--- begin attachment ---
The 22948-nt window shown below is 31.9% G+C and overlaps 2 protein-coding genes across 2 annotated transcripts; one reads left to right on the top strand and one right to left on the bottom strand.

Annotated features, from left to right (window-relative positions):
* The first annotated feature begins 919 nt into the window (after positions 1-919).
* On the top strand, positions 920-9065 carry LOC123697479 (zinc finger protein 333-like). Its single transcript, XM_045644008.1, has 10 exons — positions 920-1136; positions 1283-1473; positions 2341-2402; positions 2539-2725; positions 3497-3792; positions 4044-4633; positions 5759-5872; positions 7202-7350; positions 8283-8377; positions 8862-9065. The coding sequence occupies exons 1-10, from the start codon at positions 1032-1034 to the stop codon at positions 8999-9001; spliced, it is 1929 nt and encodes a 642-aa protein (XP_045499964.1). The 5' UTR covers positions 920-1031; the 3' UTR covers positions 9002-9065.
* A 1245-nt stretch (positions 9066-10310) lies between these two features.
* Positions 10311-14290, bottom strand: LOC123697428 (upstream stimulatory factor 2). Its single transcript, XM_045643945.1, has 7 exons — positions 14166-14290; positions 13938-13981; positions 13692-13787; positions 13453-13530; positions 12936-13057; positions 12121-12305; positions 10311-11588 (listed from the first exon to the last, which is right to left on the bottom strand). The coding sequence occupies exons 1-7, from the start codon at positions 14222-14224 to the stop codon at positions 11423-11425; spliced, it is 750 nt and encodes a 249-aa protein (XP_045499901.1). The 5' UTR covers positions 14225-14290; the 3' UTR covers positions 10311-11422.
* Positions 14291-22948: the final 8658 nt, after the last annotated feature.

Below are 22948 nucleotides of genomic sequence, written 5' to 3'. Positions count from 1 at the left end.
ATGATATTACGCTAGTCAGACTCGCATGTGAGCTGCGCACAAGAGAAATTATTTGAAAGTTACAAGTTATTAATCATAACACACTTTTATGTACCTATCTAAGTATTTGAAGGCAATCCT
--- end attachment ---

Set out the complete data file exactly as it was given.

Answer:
The 22948-nt window shown below is 31.9% G+C and overlaps 2 protein-coding genes across 2 annotated transcripts; one reads left to right on the top strand and one right to left on the bottom strand.

Annotated features, from left to right (window-relative positions):
* The first annotated feature begins 919 nt into the window (after positions 1-919).
* On the top strand, positions 920-9065 carry LOC123697479 (zinc finger protein 333-like). Its single transcript, XM_045644008.1, has 10 exons — positions 920-1136; positions 1283-1473; positions 2341-2402; positions 2539-2725; positions 3497-3792; positions 4044-4633; positions 5759-5872; positions 7202-7350; positions 8283-8377; positions 8862-9065. The coding sequence occupies exons 1-10, from the start codon at positions 1032-1034 to the stop codon at positions 8999-9001; spliced, it is 1929 nt and encodes a 642-aa protein (XP_045499964.1). The 5' UTR covers positions 920-1031; the 3' UTR covers positions 9002-9065.
* A 1245-nt stretch (positions 9066-10310) lies between these two features.
* Positions 10311-14290, bottom strand: LOC123697428 (upstream stimulatory factor 2). Its single transcript, XM_045643945.1, has 7 exons — positions 14166-14290; positions 13938-13981; positions 13692-13787; positions 13453-13530; positions 12936-13057; positions 12121-12305; positions 10311-11588 (listed from the first exon to the last, which is right to left on the bottom strand). The coding sequence occupies exons 1-7, from the start codon at positions 14222-14224 to the stop codon at positions 11423-11425; spliced, it is 750 nt and encodes a 249-aa protein (XP_045499901.1). The 5' UTR covers positions 14225-14290; the 3' UTR covers positions 10311-11422.
* Positions 14291-22948: the final 8658 nt, after the last annotated feature.

Below are 22948 nucleotides of genomic sequence, written 5' to 3'. Positions count from 1 at the left end.
ATGATATTACGCTAGTCAGACTCGCATGTGAGCTGCGCACAAGAGAAATTATTTGAAAGTTACAAGTTATTAATCATAACACACTTTTATGTACCTATCTAAGTATTTGAAGGCAATCCT